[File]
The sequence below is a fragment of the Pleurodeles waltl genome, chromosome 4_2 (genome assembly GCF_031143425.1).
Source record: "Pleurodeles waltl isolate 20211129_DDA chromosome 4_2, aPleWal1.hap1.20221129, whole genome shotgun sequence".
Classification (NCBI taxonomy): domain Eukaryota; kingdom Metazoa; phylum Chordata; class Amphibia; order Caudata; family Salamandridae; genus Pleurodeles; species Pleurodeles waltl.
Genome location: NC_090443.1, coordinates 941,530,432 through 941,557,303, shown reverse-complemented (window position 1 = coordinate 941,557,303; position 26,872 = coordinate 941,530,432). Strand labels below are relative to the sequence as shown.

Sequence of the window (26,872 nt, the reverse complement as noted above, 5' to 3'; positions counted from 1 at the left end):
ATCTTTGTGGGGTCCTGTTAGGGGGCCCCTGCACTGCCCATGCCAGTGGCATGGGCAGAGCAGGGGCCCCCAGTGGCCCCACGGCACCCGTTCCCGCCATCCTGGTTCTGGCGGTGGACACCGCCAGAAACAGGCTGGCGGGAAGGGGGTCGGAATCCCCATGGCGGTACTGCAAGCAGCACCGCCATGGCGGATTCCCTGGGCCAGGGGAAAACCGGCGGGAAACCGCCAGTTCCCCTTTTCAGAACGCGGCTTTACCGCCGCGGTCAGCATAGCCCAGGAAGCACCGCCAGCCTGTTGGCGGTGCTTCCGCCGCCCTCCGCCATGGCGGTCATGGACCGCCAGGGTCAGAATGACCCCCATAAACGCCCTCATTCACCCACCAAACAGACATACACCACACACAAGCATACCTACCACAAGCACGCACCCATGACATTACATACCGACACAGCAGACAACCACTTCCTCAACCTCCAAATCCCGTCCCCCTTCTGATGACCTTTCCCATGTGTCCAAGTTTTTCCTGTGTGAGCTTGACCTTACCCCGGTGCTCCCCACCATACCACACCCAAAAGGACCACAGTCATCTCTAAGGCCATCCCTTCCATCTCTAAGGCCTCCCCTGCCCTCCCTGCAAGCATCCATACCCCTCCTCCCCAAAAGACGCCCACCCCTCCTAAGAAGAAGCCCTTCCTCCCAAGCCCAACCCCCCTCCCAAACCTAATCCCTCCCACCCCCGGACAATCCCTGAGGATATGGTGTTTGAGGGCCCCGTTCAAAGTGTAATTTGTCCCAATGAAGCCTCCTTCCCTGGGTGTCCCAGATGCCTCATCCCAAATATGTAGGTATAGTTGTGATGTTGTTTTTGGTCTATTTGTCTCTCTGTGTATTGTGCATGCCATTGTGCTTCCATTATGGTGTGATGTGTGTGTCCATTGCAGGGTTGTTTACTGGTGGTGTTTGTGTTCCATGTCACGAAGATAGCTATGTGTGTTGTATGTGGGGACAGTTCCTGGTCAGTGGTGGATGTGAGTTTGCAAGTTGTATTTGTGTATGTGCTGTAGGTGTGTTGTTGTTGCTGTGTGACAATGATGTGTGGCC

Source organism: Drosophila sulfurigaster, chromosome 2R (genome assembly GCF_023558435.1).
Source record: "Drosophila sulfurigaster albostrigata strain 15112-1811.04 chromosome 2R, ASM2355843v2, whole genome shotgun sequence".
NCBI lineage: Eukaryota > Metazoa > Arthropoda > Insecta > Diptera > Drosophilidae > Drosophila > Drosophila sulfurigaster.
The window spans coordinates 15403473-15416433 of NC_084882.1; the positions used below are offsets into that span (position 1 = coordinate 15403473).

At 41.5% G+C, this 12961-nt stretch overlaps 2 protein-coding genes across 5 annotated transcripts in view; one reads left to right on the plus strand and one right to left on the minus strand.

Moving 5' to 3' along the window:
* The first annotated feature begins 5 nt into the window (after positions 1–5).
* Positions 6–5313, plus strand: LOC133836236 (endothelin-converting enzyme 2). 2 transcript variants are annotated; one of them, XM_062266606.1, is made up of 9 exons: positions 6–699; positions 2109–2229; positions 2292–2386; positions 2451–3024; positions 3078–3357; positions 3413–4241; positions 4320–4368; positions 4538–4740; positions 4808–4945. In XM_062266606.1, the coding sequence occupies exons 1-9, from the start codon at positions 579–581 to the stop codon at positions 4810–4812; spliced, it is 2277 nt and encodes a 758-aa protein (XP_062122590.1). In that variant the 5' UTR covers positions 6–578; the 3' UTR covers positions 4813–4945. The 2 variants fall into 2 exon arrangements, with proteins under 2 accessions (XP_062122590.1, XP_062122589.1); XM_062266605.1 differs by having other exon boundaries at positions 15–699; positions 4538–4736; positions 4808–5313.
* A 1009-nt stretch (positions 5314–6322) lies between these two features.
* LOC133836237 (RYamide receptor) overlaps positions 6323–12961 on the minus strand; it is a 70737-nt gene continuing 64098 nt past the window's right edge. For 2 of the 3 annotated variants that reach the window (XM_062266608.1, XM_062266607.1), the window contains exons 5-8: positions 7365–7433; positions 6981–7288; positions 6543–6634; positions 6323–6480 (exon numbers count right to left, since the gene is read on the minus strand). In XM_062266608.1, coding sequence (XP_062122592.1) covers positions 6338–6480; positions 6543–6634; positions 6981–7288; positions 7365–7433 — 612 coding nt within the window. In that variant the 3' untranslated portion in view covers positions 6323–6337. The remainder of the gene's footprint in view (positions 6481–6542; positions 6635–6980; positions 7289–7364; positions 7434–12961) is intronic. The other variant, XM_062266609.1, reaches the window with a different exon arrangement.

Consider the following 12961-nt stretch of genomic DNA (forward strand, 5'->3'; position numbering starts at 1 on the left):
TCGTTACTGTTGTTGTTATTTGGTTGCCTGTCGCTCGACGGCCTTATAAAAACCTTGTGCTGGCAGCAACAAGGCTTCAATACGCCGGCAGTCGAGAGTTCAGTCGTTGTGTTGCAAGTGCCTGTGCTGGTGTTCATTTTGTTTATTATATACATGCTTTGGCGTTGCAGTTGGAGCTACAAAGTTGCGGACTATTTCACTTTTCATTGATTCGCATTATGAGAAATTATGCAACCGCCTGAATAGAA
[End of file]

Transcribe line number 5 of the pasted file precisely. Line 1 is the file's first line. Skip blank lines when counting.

Sequence of the window (26,872 nt, the reverse complement as noted above, 5' to 3'; positions counted from 1 at the left end):